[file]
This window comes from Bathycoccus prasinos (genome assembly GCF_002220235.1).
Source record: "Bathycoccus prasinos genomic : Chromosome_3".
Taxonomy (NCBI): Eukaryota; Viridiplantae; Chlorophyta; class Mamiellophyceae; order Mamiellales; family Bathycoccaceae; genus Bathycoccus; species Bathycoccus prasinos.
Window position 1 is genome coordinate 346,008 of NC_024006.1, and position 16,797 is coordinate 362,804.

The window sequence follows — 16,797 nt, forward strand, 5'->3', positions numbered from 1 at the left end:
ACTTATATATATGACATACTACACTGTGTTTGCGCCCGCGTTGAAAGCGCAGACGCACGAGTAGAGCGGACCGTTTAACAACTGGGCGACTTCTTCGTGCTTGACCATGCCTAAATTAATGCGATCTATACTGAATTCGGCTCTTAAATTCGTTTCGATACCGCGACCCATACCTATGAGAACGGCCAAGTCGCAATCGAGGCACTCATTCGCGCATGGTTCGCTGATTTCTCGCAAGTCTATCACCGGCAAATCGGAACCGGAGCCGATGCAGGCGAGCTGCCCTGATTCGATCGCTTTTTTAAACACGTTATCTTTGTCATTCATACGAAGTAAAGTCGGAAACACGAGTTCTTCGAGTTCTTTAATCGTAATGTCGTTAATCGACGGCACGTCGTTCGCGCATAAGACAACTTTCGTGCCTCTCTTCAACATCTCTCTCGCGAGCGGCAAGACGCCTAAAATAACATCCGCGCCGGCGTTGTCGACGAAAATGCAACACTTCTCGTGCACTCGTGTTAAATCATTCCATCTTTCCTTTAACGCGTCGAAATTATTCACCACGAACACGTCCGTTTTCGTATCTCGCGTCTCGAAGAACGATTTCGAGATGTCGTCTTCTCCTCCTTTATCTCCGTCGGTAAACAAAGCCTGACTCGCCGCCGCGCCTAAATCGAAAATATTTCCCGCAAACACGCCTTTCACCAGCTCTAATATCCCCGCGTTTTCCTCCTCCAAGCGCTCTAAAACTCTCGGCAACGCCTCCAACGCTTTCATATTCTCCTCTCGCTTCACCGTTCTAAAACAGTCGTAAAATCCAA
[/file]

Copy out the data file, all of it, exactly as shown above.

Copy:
This window comes from Bathycoccus prasinos (genome assembly GCF_002220235.1).
Source record: "Bathycoccus prasinos genomic : Chromosome_3".
Taxonomy (NCBI): Eukaryota; Viridiplantae; Chlorophyta; class Mamiellophyceae; order Mamiellales; family Bathycoccaceae; genus Bathycoccus; species Bathycoccus prasinos.
Window position 1 is genome coordinate 346,008 of NC_024006.1, and position 16,797 is coordinate 362,804.

The window sequence follows — 16,797 nt, forward strand, 5'->3', positions numbered from 1 at the left end:
ACTTATATATATGACATACTACACTGTGTTTGCGCCCGCGTTGAAAGCGCAGACGCACGAGTAGAGCGGACCGTTTAACAACTGGGCGACTTCTTCGTGCTTGACCATGCCTAAATTAATGCGATCTATACTGAATTCGGCTCTTAAATTCGTTTCGATACCGCGACCCATACCTATGAGAACGGCCAAGTCGCAATCGAGGCACTCATTCGCGCATGGTTCGCTGATTTCTCGCAAGTCTATCACCGGCAAATCGGAACCGGAGCCGATGCAGGCGAGCTGCCCTGATTCGATCGCTTTTTTAAACACGTTATCTTTGTCATTCATACGAAGTAAAGTCGGAAACACGAGTTCTTCGAGTTCTTTAATCGTAATGTCGTTAATCGACGGCACGTCGTTCGCGCATAAGACAACTTTCGTGCCTCTCTTCAACATCTCTCTCGCGAGCGGCAAGACGCCTAAAATAACATCCGCGCCGGCGTTGTCGACGAAAATGCAACACTTCTCGTGCACTCGTGTTAAATCATTCCATCTTTCCTTTAACGCGTCGAAATTATTCACCACGAACACGTCCGTTTTCGTATCTCGCGTCTCGAAGAACGATTTCGAGATGTCGTCTTCTCCTCCTTTATCTCCGTCGGTAAACAAAGCCTGACTCGCCGCCGCGCCTAAATCGAAAATATTTCCCGCAAACACGCCTTTCACCAGCTCTAATATCCCCGCGTTTTCCTCCTCCAAGCGCTCTAAAACTCTCGGCAACGCCTCCAACGCTTTCATATTCTCCTCTCGCTTCACCGTTCTAAAACAGTCGTAAAATCCAA